The Clegg catastrophe | Patrick Wintour and Nicholas Watt | Politics | The Guardian
Nick Clegg has said his “biggest mistake” during the Coalition his biggest mistake as leader was sitting next David Cameron at PMQs. So David Cameron and Nick Clegg yesterday decided to hold a It is said, among Mr Cameron's followers, that Mr Clegg lost his faith in God. A profile of Nick Clegg, leader of the Liberal Democrats. On another occasion, he said he was not an "active believer" in God - another.
Once again, Cameron was exercising his newfound prerogative to get in the last pat, using touch as a "status reminder". The body language during the afternoon press conference was equally revealing.
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Cameron and Clegg were relaxed, looking at times more like stand-up comedians than the guardians of the country's future. Both made frequent references to the other, demonstrating their mutual regard by gazing intently as the other was speaking.
The fact that their gaze patterns were so similar made it look as though they were on an equal footing. But there were other, more subtle signs that gave the lie to this impression.
Clegg generated a number of deferential signals. At the time we, as a party, were identified with two issues: What we did was equivalent to Labour coming out against social justice.
The problem was at the time there was nothing but bravado about owning coalition policies. An apologetic Kennedy assured Porter that he would have his fights, but not so early in the parliament.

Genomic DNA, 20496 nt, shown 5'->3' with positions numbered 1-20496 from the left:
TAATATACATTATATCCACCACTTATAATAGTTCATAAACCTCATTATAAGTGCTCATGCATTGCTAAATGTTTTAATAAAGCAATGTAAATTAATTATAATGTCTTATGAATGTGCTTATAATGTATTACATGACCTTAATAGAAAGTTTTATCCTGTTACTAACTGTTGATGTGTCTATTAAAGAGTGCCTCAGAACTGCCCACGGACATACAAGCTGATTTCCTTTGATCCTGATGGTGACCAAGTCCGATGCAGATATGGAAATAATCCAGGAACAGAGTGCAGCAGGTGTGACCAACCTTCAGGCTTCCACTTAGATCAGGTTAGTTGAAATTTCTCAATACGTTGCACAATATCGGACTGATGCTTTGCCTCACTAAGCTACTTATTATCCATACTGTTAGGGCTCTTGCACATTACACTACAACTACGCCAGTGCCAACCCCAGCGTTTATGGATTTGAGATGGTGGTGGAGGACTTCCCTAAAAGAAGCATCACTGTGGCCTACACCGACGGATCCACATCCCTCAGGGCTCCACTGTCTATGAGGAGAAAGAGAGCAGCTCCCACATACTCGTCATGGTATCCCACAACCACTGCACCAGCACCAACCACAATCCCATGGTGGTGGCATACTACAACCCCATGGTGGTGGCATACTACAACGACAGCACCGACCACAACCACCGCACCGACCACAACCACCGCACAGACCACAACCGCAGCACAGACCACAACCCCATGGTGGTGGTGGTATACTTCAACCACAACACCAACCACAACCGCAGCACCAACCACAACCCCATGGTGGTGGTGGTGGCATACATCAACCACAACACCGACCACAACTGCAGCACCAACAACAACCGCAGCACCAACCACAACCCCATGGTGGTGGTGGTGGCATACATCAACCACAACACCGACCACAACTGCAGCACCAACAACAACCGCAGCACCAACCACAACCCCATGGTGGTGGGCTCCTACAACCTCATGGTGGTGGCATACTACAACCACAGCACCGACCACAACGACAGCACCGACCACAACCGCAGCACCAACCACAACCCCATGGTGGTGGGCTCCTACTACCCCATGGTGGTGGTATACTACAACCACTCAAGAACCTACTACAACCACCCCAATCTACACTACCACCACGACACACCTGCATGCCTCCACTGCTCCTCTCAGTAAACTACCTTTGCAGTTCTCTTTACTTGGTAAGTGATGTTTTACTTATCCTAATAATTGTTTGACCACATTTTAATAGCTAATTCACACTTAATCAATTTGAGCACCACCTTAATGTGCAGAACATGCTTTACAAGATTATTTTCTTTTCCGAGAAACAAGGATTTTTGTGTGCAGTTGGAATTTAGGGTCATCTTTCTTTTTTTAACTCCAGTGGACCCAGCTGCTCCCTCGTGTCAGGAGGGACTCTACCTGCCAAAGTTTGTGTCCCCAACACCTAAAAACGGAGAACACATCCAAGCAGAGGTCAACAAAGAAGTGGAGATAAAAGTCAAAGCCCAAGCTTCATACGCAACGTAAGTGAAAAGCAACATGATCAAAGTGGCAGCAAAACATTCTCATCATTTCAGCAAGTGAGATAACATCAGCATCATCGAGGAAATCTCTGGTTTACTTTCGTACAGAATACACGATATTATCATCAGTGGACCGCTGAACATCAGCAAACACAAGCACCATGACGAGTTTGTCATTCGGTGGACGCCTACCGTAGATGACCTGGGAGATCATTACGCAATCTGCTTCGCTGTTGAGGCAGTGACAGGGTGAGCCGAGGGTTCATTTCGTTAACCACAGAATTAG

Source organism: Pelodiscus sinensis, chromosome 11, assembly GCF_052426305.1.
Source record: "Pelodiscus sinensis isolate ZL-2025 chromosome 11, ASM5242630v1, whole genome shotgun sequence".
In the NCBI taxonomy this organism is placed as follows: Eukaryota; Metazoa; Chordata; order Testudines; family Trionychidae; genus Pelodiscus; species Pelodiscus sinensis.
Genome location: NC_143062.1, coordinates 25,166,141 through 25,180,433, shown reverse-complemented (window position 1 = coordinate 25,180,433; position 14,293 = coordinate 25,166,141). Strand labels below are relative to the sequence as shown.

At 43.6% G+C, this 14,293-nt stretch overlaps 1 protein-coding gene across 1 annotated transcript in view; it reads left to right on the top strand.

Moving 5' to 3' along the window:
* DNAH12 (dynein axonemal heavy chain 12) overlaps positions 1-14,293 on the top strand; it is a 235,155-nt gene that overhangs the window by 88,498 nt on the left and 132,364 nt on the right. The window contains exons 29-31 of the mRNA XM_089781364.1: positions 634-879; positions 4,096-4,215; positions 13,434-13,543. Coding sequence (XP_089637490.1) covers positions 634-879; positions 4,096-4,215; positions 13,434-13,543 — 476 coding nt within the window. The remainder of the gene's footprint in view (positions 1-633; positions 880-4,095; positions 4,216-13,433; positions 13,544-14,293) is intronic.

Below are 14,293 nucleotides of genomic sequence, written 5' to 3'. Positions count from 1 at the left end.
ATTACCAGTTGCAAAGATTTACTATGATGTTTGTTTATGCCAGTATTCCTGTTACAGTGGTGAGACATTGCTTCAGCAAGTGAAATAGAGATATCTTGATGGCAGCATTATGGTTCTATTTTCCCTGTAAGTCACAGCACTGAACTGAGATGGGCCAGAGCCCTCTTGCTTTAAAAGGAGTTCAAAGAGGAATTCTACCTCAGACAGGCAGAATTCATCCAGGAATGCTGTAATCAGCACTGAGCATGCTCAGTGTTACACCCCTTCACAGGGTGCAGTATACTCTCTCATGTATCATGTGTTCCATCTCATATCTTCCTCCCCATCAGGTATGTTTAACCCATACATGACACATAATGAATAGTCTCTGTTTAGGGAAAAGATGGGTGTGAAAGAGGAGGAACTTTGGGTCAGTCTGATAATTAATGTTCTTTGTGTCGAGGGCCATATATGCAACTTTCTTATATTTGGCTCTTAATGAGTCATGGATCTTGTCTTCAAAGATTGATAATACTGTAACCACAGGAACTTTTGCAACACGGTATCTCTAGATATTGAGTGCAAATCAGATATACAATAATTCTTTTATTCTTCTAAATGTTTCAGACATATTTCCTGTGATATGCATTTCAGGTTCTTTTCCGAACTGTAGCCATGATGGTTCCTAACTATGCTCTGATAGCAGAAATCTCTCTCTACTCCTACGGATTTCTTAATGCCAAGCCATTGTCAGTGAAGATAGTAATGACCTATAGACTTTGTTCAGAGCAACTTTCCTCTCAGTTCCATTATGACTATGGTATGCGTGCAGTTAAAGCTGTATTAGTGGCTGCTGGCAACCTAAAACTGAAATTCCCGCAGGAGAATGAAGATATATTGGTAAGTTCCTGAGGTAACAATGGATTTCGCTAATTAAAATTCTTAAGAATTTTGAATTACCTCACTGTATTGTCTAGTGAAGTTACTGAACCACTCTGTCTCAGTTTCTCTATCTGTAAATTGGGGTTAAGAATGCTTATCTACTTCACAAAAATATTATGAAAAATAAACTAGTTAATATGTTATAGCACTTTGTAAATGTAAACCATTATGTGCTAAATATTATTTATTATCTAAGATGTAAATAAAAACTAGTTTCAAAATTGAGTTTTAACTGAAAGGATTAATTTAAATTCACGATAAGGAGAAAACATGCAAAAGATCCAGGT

Ahead of the debate, he took Porter up to the Commons gallery, and told him: Initially Clegg defended them: He is very focused and hardly talks to anyone else — a lone man, a bit like Edward Heath in that sense. He had this fixed idea that all you needed to do was change the structure of the NHS and give commissioning powers to GPs.
The Clegg catastrophe
Family concerns After attending the exclusive Westminster public school, Cambridge University and colleges in the US and Belgium, he worked as a lecturer and journalist. He moved to the European Commission, managing aid projects and trade negotiations. While there, commission vice-president Leon Brittan, a former home secretary, tried to recruit him to the Conservatives, but he refused.
He stood down after five years, saying the job was "difficult to reconcile with a young family".
He was immediately touted as a future leader. Mr Clegg took paternity leave when son Miguel was born When Mr Kennedy quit in lateMr Clegg, by now Europe spokesman, did not run to replace him.
Instead, he backed his boss in the foreign affairs team, Sir Menzies Campbell, reportedly on the understanding that the support would one day be reciprocated. After Sir Menzies won, Mr Clegg was promoted to home affairs spokesman, beefing up his reputation by taking on ministers over ID cards and anti-terror plans.